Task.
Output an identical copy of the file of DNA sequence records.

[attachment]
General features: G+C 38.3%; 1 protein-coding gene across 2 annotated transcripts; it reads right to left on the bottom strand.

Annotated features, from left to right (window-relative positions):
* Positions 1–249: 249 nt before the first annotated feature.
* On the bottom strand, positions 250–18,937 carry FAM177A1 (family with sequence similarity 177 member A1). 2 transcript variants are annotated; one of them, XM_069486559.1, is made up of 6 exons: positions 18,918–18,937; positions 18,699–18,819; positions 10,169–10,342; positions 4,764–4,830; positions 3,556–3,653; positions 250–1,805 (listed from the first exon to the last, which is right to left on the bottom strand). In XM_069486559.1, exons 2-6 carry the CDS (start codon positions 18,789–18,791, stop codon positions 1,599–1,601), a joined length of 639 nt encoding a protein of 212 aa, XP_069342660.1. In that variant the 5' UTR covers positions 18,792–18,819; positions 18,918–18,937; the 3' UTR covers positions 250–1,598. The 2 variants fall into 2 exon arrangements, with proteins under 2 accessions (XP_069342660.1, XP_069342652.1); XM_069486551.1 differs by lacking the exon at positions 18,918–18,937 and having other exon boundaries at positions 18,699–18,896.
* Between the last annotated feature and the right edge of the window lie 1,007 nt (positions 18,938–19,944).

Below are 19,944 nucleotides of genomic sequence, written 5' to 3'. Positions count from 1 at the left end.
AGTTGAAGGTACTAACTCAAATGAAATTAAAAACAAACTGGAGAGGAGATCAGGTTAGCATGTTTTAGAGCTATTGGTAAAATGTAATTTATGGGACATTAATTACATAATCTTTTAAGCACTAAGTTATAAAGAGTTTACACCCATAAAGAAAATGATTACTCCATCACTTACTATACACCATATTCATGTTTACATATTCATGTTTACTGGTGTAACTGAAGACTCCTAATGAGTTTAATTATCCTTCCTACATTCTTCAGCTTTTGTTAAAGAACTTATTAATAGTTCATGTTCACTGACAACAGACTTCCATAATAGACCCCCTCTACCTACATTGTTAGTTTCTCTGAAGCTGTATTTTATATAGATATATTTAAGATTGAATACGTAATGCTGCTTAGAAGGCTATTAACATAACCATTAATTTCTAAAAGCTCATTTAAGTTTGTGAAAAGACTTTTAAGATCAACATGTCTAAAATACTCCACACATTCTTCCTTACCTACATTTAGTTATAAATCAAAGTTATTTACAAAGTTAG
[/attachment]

General features: G+C 38.3%; 1 protein-coding gene across 2 annotated transcripts; it reads right to left on the bottom strand.

Annotated features, from left to right (window-relative positions):
* Positions 1–249: 249 nt before the first annotated feature.
* On the bottom strand, positions 250–18,937 carry FAM177A1 (family with sequence similarity 177 member A1). 2 transcript variants are annotated; one of them, XM_069486559.1, is made up of 6 exons: positions 18,918–18,937; positions 18,699–18,819; positions 10,169–10,342; positions 4,764–4,830; positions 3,556–3,653; positions 250–1,805 (listed from the first exon to the last, which is right to left on the bottom strand). In XM_069486559.1, exons 2-6 carry the CDS (start codon positions 18,789–18,791, stop codon positions 1,599–1,601), a joined length of 639 nt encoding a protein of 212 aa, XP_069342660.1. In that variant the 5' UTR covers positions 18,792–18,819; positions 18,918–18,937; the 3' UTR covers positions 250–1,598. The 2 variants fall into 2 exon arrangements, with proteins under 2 accessions (XP_069342660.1, XP_069342652.1); XM_069486551.1 differs by lacking the exon at positions 18,918–18,937 and having other exon boundaries at positions 18,699–18,896.
* Between the last annotated feature and the right edge of the window lie 1,007 nt (positions 18,938–19,944).

Below are 19,944 nucleotides of genomic sequence, written 5' to 3'. Positions count from 1 at the left end.
AGTTGAAGGTACTAACTCAAATGAAATTAAAAACAAACTGGAGAGGAGATCAGGTTAGCATGTTTTAGAGCTATTGGTAAAATGTAATTTATGGGACATTAATTACATAATCTTTTAAGCACTAAGTTATAAAGAGTTTACACCCATAAAGAAAATGATTACTCCATCACTTACTATACACCATATTCATGTTTACATATTCATGTTTACTGGTGTAACTGAAGACTCCTAATGAGTTTAATTATCCTTCCTACATTCTTCAGCTTTTGTTAAAGAACTTATTAATAGTTCATGTTCACTGACAACAGACTTCCATAATAGACCCCCTCTACCTACATTGTTAGTTTCTCTGAAGCTGTATTTTATATAGATATATTTAAGATTGAATACGTAATGCTGCTTAGAAGGCTATTAACATAACCATTAATTTCTAAAAGCTCATTTAAGTTTGTGAAAAGACTTTTAAGATCAACATGTCTAAAATACTCCACACATTCTTCCTTACCTACATTTAGTTATAAATCAAAGTTATTTACAAAGTTAG